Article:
Sunday’s local newspaper carried this brief article:
“The York County district attorney’s office announced that it would seek the death penalty for the 19-year-old York man accused of killing a 9-year-old girl. The Lancaster girl was playing with friends on a York street May 10 when the man allegedly shot into a crowd, missing his intended targets but hitting the child in the back, killing her.”
(I’ve omitted names, for what it’s worth. This story could be told, unfortunately, in many other places with many other names inserted. Yet these two individuals, both the 9-year-old girl and the 19-year-old young man, are not anonymous nor are they statistics to the families and friends who know them. The original local report on this awful event is here.)
The shooting of a 9-year-old is horrible. Horrible, horrible. My son is nine, almost ten, and there would be weeping and gnashing of teeth if anything happened to him. Children should not have to live in fear of being shot (or molested, or hit, or cursed at and degraded).
Yet what struck me about this article, hit me like a ton of bricks tied to my stomach, was that we (via the district attorney) are willing to kill a young man to avenge a child’s death. Except that we call it justice, not vengeance. In the eyes of the law, a 19-year-old man is an adult, and the death penalty is allowed for a crime such as this. But 19?! Nineteen???!! What were you doing at the age of 19? Would you say that you were thinking and behaving as a mature adult in those years? At 19, I was playing ridiculous dating games, fussing over the choice of a college major, and reading The Odyssey and Don Quixote. Can you imagine hearing, at the not-yet-adult age of 19, that your life is collateral for another?
While the 19-year-old detail gave me that sinking-stomach feeling, I’m also troubled by the death penalty. Let me say that more explicitly: I completely disagree with the death penalty.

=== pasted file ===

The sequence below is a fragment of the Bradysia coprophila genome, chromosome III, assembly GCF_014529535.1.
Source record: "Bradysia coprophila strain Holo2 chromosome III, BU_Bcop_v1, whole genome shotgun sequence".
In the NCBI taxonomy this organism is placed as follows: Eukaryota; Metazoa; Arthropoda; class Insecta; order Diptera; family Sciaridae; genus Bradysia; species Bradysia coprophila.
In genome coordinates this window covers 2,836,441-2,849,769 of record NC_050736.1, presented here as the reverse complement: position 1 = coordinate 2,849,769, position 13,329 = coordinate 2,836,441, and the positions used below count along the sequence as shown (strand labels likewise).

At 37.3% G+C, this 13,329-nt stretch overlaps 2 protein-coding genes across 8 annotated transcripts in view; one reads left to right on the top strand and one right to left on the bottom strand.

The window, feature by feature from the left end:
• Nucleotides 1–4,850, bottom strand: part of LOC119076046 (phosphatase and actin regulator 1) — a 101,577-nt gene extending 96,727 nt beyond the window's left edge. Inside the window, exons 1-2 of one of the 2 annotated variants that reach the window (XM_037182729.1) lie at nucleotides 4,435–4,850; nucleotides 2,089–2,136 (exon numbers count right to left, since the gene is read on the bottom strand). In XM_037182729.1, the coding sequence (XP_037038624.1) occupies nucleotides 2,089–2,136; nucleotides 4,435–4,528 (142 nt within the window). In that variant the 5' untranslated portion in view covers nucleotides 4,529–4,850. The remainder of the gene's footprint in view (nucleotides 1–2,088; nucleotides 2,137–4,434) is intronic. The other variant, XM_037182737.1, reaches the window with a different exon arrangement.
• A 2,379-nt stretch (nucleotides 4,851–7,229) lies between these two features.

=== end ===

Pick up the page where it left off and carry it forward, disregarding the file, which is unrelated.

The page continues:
As a system of justice, it is deeply flawed. … FAMM stats, e.g.
The death penalty approaches justice with an ethics of “an eye for an eye, a tooth for a tooth.” …and another eye for another eye, ’til everyone is blind. These words come from “There Were Roses,” a song by Tommy Sands regarding the murders of his two friends–one Protestant and one Catholic–in Northern Ireland in the 1970s; I will always hear the voices of The Woods Tea Co. singing this haunting tune. (Speaking of being 19, I first heard/saw Woods Tea during my college years; they had [and still have, I believe] a standing gig at Colgate University.)
The “math” of the death penalty…
At its best, our justice system recognizes that math is not equivalent to justice, that is, taking an eye (so to speak) from the perpetrator cannot replace the victim’s damaged or lost eye. At its best, our justice system does not a system of …
The actions, and the deadly result of the actions, of this 19-year-old young man will forever be on him, his responsibility, his to bear. The actions, the choices, of all of us to collectively pursue the death of a 19-year-old will forever be on us.